Reality should be more like video games (i.e. fun), says Jane McGonigal’s newish book, Reality is Broken. (More here, from Clive Thompson.) It’s an appealing thesis, and if you aren’t convinced that people don’t secretly want a gold star for completing mundane tasks or being a good citizen, you haven’t heard about successful programs to reduce energy consumption via smiley faces. (Nor, perhaps, have you seen Volkswagen’s successful gamification of a bottle return bin.)
I only have one objection to the “gamification of everything,” and it’s not that it won’t work. It’s that it has already begun, and that its most successful practitioners don’t identify what they have created as games.
Exhibit A is social media. If the most basic requirement for good gameplay is frequent small rewards, Twitter and Facebook have them baked right in: in Facebook, there’s the ‘Like’ button, an affirmation that whatever genius you’ve just spewed is appreciated. Then there are comments, another form of validation. Twitter has its equivalents: follows, retweets, replies, etc.
As social games from the likes of Zynga and Blizzard have revealed, people like rewards even better if they come from a person versus a machine, and +1 to that if they represent approval and or the potential accumulation of some kind of social capital. We are social beings, programmed to help one another in the hope that we will some day be helped, and we’re acutely aware of the opinions of others.
I submit, therefore, that Twitter and Facebook are in fact the world’s most popular massive multiplayer role playing games. They don’t involve any gold or quests, but they do lead to creative enterprises and collaboration or at least the chatter without which the average World of Warcraft guild would soon collapse into a melee of treasure stealing and antisocial behavior.
What is the point of a game, after all, if not to hang out with your friends? Social media simply cut to the chase.
Which isn’t to say that games aren’t also a solitary activity. Take Groupon. By now it’s pretty well established that Groupon isn’t just a deal site, it’s a game. Players compete in a race against time to capture some prize. Foursquare is prima facie a game, of course, with the rank of Mayor going to whichever caffeine junky has been in a particular Starbucks more times than any other. And so on, realized in the thousand startup imitators of these two sites.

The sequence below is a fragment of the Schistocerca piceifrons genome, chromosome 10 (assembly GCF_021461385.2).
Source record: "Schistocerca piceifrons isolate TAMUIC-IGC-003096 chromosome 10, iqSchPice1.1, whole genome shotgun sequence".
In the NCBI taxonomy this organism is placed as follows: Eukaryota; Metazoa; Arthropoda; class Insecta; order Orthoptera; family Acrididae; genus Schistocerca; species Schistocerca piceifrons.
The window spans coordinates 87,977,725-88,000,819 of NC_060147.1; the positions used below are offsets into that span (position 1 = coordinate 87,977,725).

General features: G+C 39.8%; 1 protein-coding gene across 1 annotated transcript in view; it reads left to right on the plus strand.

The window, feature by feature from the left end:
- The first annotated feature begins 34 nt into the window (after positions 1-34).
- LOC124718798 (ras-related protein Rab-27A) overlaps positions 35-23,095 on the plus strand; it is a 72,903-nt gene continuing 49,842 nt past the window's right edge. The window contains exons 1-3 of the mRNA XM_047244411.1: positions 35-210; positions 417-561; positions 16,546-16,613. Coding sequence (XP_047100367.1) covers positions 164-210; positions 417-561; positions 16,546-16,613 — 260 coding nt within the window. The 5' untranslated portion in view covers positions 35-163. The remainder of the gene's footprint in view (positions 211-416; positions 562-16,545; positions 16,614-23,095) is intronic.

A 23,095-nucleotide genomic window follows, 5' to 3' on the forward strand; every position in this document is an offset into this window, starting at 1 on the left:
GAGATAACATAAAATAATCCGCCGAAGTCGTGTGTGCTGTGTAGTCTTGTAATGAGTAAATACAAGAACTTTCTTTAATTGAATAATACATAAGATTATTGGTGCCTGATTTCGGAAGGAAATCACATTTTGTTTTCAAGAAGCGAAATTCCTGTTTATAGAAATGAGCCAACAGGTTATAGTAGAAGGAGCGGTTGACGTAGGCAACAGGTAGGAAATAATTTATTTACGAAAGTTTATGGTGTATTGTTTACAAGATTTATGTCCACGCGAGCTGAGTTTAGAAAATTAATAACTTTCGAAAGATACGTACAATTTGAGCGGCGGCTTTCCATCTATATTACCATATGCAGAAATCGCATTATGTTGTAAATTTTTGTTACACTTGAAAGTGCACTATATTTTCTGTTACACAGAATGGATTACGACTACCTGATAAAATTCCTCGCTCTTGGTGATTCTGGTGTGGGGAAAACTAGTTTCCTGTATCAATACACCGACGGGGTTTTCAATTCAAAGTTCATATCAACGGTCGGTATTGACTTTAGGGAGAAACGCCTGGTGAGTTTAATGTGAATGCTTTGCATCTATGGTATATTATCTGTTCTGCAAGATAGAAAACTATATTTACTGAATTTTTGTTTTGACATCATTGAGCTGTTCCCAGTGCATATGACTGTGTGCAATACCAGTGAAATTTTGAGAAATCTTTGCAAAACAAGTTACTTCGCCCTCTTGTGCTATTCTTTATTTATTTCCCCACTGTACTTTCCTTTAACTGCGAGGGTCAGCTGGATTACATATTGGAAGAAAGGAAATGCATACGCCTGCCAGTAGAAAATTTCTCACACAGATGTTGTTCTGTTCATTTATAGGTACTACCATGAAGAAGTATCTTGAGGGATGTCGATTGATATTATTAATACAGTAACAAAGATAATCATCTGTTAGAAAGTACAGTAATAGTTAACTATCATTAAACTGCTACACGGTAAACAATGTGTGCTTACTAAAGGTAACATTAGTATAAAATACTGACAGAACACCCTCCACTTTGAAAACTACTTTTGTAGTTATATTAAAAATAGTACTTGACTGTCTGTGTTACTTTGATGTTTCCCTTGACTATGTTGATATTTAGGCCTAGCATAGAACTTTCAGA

The only difference between the current fad for ludology – the study of games – and any other time in the history of the internet is that now that marketers and entrepreneurs know that humans have a weakness for game mechanics, and that we can be trained to do almost anything as long as it involves a reward, however ephemeral, they are actively pursuing gamification as the latest and most sophisticated strategy for selling us stuff and/or capturing our free time.
After all, since its inception, the Internet – message boards, blogs, YouTube, etc. – has always had at least one game mechanic inherent in its facility for connecting us: Fameballing. The accumulation of whuffie – the imaginary social capital invented by Cory Doctorow – used to require face to face interaction, but media, and especially the Internet, has exploded our power to be known, owed or indebted to others. All of which are the currency of interconnectedness.
If sociality is the ur-game and play its childhood antecedent, the Internet is the ultimate playground: all game designers can do is enhance its inherent appeal.
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